Big life changes can trigger a lot of anxiety for us and the end of a relationship is a big change, whether good or bad. We separate from our partner and feel like we are losing a part of ourselves in the process. The question is, how do we cope with that anxiety and come out of it stronger?
Anxiety is a natural response to danger. Ending a relationship is something that can feel dangerous as we are moving away from what we know, and that often means losing a sense of security which by default means danger.
Practically all of us will have gone through a break up at some point in our lives. It often happens in our younger years but it can happen at any time. Even marriages end. Ultimately, people change and we are constantly learning about ourselves so finding a partner to share the rest of your life with can be difficult.
Heartbreak is awful. It is physically painful but it’s vital to keep in mind that that feeling won’t last forever. We all process things differently but here are a few things that I would suggest for managing that anxiety.
1. Try to understand the situation/closure
Most people try to shut down their emotions when things get overwhelming. It’s almost a form of self-preservation. The thing is, when we shut down, we don’t give ourselves a chance to process the situation. How do we move on if we don’t have closure? Well, the answer is… you don’t.
In an ideal world, you will be able to talk it out with your ex and gain an understanding of why it didn’t work. Some relationships don’t end amicably, which means that’s not possible. Those situations often hurt the worst and trigger high levels of understanding. You may be left confused, and going over every little thing that you may have done wrong.
When trying to understand, it can help to talk to friends and family. Explaining the situation out loud can help clarify things to ourselves and even highlight something we may have missed.
Rather than looking for what you did wrong, look for the signs that may have been there all along. When we are in a relationship, we can ignore “red flags” but in hindsight, we can finally see what was there all along. Eventually, all of the pieces come together.
2. Speak to your GP (medication)
The anxiety caused by a break up can feel unbearable. It can cause havoc with your sleeping patterns, which in turn can make living your normal life almost impossible. Thankfully, there is support available. In the UK, you can call up your local GP and explain what you’re struggling with. It helps if they know the full circumstances so try and be as candid as you can.
If you’ve dealt with anxiety for a while then you may be familiar with some of the medications. There are medications like Propranolol that can help manage anxiety on lower levels so suggest things to your GP if there is something specific you have in mind.
3. Speak to your employer
Break-ups can affect your work. It’s a huge life change and the anxiety you may be experiencing may leave you unable to focus on anything else. Speak to your employer about your situation so that they are aware of what’s going on.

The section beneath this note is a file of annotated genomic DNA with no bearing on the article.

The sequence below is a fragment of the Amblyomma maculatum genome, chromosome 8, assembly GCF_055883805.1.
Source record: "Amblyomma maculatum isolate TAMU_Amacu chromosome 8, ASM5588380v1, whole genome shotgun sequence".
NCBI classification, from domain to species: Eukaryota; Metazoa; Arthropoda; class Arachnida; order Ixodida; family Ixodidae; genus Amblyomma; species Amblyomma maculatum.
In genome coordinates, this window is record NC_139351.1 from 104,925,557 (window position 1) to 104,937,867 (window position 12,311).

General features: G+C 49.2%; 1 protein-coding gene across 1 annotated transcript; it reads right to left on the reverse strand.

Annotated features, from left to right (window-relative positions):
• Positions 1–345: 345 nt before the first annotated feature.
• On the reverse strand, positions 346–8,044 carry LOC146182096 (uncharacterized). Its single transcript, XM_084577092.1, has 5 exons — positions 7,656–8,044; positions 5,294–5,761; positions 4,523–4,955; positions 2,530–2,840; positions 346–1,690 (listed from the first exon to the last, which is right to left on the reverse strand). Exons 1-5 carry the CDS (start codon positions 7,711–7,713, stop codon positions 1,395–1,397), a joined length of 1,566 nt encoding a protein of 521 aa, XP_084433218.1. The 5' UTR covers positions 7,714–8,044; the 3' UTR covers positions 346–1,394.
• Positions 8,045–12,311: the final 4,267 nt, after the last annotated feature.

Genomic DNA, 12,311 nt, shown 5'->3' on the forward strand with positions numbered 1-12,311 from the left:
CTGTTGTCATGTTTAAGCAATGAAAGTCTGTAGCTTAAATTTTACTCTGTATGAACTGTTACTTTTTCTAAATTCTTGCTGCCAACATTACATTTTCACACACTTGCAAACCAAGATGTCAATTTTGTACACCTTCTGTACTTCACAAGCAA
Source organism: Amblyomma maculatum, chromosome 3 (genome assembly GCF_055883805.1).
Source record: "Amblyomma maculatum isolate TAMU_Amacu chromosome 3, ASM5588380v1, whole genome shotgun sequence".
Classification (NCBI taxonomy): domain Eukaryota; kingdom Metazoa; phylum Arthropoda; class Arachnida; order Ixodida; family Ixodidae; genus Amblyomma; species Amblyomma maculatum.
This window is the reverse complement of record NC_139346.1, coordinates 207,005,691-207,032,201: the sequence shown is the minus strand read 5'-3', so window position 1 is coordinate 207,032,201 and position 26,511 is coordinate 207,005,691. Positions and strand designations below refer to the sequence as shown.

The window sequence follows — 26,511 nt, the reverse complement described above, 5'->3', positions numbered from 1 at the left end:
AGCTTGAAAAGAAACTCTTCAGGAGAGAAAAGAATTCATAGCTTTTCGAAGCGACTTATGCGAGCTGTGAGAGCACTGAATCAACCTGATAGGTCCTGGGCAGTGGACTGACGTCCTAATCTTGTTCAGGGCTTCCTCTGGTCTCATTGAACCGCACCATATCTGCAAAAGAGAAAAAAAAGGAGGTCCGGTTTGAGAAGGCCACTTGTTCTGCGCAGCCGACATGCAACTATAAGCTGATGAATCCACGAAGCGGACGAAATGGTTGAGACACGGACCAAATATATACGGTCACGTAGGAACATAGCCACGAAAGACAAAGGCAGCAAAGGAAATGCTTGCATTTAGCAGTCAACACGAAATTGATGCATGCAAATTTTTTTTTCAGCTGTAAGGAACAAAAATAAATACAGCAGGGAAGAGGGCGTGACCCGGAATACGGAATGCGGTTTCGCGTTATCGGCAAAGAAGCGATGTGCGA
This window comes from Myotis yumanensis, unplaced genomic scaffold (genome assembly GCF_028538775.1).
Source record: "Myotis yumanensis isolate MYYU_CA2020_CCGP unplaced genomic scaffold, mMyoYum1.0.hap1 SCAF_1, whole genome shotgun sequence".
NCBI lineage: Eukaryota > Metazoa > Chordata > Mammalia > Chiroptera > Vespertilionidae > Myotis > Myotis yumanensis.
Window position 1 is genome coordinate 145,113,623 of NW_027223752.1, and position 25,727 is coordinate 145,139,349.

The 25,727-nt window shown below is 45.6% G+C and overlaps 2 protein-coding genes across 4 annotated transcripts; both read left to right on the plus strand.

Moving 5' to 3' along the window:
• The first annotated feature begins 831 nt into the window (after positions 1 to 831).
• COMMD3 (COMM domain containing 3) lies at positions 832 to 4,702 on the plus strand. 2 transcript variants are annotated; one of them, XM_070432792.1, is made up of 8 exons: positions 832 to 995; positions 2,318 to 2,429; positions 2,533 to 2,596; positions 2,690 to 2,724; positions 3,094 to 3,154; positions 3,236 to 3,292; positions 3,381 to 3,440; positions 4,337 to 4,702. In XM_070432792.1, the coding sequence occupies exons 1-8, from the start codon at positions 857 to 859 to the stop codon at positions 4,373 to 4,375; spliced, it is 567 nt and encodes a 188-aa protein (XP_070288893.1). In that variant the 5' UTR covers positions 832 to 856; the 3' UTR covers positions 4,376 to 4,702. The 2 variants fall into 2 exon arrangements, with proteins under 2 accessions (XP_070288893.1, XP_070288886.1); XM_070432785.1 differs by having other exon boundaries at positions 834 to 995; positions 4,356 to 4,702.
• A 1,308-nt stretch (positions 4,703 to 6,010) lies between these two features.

A number of employers have support services in place and by opening up to your employer, they may be able to get you the help that you need to get through that difficult time. Not only that, but by understanding your situation, they can adapt your workload and allow for some leniency.
4. Counselling if possible
Managing anxiety and moving forward with your life is a massive task after any big change in your life. This is where counselling can play a vital role. It offers you the option to talk through your thoughts and feelings with a professional who can guide that healing process. Counselling can help speed up th journey to getting closure and offer tools for dealing with the anxiety.
5. Arrange a few activities in the week
Distractions are a great way to combat anxiety. After all, anxiety starts with a thought whether conscious or subconscious. When we keep ourselves occupied, we don’t give ourselves a chance to focus on the rising anxiety. That’s not to say that it won’t be there at all, but it should be manageable.
Doing things throughout the week is also a way to move your life forward. A big part of a relationship is a routine that you have with someone. If you try to continue that routine, you will notice their lack of presence. By changing it up, you are building your own, new routine.
6. Don’t start dating straight away
One of the most tempting things to do after a break up is to start dating again. When a relationship ends, we often question our own self-worth and want to prove ourselves to still be desirable. There’s also an element of trying to heal that wound by replacing the partner. None of those things really help you to heal. It’ll just bring more problems later on down the line. Try to reconnect with friends more but also don’t be shy to make new friends. If something develops from that friendship later on, there’s nothing wrong with that. Just give yourself time to truly move on from the past relationship.
7. Be honest with yourself
Everybody heals in different ways. People will tell you how you should be feeling or what you should be doing but honestly, nobody can tell you what’s right for you. We all want to heal as quickly as possible but sometimes we will make mistakes during that process. That’s ok. That’s how we learn.
People might suggest you cut your ex out of your life. If you feel like speaking to them, then reach out. There’s no way to know whether it’ll make you feel better or not until you try. Be honest with yourself about what you really want.
The end of a relationship can be so painful but everything happens from a reason. We learn and grow from every life experience. Dealing with the anxiety is a part of that journey and although it’s horrible, it helps us to deal with future, life-changing events. It makes us stronger.